“On April 25, I found seven at Little John. Now when I say seven, I mean seven individual mushrooms, not seven pounds like the reports from some of the more talented hunters. Two hours of walking resulted in four singles and a batch of three in another spot (along with two ticks). Such is my typical lack of success but I was not alone as two other fellows I encountered that afternoon reported similar single digit finds.”

You know what’s cool though? My kids had no clue that my mushroom per hour ratio was pretty humbling. In fact, they actually thought I was some kind of morel hero. Fungus finder or fungus failure, it’s good to be a dad. Talk to you later. Troy

Friday Flashback – April 14 & 22, 1995

If you fish or run around in the great outdoors enough, you will certainly log a few of those “believe it or not” tales.

And this is one of them from a place called “Sewage Lake.”

No, that’s not the “believe it or not” part. That’s actually one of my made up names from 30 years ago that still kind of tickles me all of these years later. You see, it lies below a village water treatment reservoir so I found it both apt and amusing.

Dateline: April 14, 1995
Weight: 2-13
Lure: Spinnerbait (white)
Comments: So, this is my brother, Brent, posing with his catch from an appealing windblown point on the west side of Sewage Lake. One side of the point dropped rapidly into the main lake basin while the other side transitioned into a shallow flat. Somewhere out there on the point of this point was the sweet spot where this bass took a liking to his spinnerbait.

Dateline: April 22, 1995
Weight: 2-13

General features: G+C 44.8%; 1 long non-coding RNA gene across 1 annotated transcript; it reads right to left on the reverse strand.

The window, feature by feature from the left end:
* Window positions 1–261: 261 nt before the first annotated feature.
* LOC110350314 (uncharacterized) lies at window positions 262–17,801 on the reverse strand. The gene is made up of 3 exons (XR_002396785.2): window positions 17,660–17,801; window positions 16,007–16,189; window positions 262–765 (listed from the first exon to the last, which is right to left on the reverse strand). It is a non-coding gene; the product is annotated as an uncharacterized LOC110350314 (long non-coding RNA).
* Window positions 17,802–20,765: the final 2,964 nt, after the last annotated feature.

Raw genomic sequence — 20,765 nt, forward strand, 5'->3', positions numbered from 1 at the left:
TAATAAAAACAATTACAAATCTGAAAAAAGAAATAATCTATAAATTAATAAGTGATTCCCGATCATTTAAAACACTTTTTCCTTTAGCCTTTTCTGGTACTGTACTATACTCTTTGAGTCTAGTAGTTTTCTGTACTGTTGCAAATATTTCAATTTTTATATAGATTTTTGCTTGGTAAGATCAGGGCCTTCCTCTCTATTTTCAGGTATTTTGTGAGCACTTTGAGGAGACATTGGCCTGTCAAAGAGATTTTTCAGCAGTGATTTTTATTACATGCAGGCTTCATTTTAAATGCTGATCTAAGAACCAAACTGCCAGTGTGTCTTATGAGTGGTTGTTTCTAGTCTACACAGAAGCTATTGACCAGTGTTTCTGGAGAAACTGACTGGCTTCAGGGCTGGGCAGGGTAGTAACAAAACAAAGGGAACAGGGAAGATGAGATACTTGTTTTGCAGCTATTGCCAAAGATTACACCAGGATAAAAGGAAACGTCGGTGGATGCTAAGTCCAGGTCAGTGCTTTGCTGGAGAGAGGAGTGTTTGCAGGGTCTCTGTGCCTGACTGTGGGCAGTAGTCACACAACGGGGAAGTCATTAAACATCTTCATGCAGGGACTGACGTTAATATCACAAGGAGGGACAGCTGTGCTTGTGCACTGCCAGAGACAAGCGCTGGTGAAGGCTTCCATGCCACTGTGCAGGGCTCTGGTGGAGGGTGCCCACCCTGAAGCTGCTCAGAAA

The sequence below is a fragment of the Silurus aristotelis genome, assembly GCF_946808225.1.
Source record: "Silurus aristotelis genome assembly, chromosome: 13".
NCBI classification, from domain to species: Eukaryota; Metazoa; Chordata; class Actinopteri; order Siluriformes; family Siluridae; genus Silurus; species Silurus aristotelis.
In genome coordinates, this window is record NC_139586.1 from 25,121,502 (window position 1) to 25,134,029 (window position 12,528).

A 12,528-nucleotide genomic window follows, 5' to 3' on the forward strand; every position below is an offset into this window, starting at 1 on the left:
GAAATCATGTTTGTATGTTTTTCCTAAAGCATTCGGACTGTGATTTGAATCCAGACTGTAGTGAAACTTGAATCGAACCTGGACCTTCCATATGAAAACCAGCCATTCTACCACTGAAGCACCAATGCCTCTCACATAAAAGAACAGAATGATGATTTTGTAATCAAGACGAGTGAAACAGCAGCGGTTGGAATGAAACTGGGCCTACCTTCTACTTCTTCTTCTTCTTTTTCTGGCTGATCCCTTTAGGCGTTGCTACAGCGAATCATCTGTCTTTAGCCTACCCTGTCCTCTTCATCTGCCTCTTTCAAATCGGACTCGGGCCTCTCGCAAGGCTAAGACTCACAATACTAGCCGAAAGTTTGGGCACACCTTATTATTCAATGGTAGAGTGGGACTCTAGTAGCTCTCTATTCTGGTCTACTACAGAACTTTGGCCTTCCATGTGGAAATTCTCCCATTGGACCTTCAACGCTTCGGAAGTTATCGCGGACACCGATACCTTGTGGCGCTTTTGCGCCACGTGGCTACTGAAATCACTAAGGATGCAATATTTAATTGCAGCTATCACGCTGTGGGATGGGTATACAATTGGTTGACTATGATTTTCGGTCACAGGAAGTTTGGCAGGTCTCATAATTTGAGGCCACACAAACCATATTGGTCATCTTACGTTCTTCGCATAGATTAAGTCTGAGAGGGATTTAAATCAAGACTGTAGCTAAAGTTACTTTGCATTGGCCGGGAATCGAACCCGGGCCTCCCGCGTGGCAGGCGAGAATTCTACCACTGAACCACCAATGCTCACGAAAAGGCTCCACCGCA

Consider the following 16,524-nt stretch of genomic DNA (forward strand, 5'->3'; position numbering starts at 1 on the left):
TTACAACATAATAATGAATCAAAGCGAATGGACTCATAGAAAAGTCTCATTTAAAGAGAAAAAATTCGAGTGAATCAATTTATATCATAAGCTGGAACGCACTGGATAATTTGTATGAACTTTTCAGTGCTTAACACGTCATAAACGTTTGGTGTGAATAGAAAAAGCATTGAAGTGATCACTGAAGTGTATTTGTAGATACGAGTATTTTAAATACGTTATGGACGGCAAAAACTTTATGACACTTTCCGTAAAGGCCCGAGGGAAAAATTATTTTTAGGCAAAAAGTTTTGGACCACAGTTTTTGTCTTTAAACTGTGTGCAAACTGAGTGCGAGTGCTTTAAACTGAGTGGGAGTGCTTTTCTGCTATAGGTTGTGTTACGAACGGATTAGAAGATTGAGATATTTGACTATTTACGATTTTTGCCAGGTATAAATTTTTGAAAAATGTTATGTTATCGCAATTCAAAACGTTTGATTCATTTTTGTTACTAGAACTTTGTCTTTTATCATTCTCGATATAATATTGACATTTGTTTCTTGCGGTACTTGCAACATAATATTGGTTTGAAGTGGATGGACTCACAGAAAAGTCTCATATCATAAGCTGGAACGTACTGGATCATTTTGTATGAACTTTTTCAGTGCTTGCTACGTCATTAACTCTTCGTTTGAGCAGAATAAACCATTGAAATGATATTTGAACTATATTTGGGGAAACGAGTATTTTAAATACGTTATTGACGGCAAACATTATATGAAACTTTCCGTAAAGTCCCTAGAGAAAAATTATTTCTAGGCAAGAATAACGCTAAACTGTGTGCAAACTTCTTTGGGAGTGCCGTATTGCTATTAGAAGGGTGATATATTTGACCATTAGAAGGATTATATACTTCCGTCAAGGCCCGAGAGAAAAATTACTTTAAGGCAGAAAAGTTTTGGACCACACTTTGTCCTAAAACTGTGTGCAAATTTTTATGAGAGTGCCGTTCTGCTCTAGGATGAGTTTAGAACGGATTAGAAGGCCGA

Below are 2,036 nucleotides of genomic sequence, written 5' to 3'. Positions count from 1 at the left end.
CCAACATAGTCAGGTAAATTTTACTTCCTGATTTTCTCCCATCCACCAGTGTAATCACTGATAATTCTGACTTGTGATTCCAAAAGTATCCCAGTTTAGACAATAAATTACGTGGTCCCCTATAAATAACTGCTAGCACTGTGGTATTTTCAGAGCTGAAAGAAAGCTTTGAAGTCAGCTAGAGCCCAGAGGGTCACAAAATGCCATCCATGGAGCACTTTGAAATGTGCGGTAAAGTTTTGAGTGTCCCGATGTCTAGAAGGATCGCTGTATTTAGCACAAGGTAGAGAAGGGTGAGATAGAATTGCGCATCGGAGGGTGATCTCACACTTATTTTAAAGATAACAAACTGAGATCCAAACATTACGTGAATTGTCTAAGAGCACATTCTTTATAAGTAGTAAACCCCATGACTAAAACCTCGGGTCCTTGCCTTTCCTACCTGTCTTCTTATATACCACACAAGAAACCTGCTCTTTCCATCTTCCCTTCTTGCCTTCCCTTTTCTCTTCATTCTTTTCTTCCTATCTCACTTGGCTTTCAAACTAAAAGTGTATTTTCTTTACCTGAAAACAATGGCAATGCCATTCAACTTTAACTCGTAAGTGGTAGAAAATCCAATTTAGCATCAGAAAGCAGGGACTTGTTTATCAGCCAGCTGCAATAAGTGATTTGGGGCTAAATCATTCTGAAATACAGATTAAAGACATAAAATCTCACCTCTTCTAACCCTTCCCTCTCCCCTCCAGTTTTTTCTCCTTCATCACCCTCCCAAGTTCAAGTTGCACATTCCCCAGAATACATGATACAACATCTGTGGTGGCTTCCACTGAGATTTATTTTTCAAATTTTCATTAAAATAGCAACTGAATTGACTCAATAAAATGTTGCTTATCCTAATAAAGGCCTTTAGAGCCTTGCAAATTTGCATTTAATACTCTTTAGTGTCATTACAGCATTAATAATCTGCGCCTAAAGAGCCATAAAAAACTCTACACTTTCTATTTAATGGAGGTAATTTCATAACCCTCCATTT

Lure: Jig & Pig (black/blue)
Comments: So, this is Brent’s brother, Troy, posing with his catch from an appealing windblown point…where this bass took a liking to his jig and pig.

Okay, beyond the date and the lure, everything was the same on these two days when we fished this spot together.

And when I say “everything”, I’ve long wondered if this could actually have been the same bass. After all, the same weight and caught from the same lake on the same spot eight days apart. Makes for a good fish story and flipping through the photo album it is tough to tell.

Same weight, same spot, same bass, or not?

Further photo analysis through magnifying the photos on the computer, however, seems to point to the contention that these could be the same bass as more fish story than fact. As highlighted below, the tail fin on Brent’s bass has been damaged while the tail fin on my bass looks to be intact. Technology seems to dispel the potential “believe it or not” of these catches. Of course, that same technology also has the capability of enhancing a fish story through something known as photoshop.

But that’s not how Troy Jackson Outdoors rolls. Instead, we’ll leave it as this pair of bass being brothers, just like the anglers who caught them. That makes for a good fish story too. Talk to you later. Troy

Friday Flashback – April 6, 2010

 

This week marks ten years of being a “public” blogger and it all started with the introductory post below on a now defunct website called Prairie State Outdoors. The ten years also included a stint at Heartland Outdoors before kicking off my own thing in May 2017.

Originally Posted 4-6-10 as “The First Step”

My name is Troy and I have a writing problem.

In fact, my selection of a name for this blog, “Meandering”, is partially meant to poke fun at my customary writing style since I sometimes find myself “wandering aimlessly or casually without destination.” In addition, a “meander” can be defined as “a winding path or course” as well as “a turn or winding of a stream;” been there and done that too. My wife actually went as far as suggesting the name, “To Make a Short Story Long” (she thinks she’s funny like that).

But it’s tough to dispute her point as originally I had composed a series of six introductory postings that totaled nearly nine printed pages and approached 5,000 words. However, upon consulting my free blog advisor (yes, my wife), it was decided that such an approach was perhaps a bit much. Therefore, I will tone things down, spread things out and take my time. Here is the abridged version of the six original postings to get things started.

Who? Generally me, my family, my friends, some fish, some fur, some fungus

What? Fishing, trapping, camping, mushrooming and occasional strange inspiration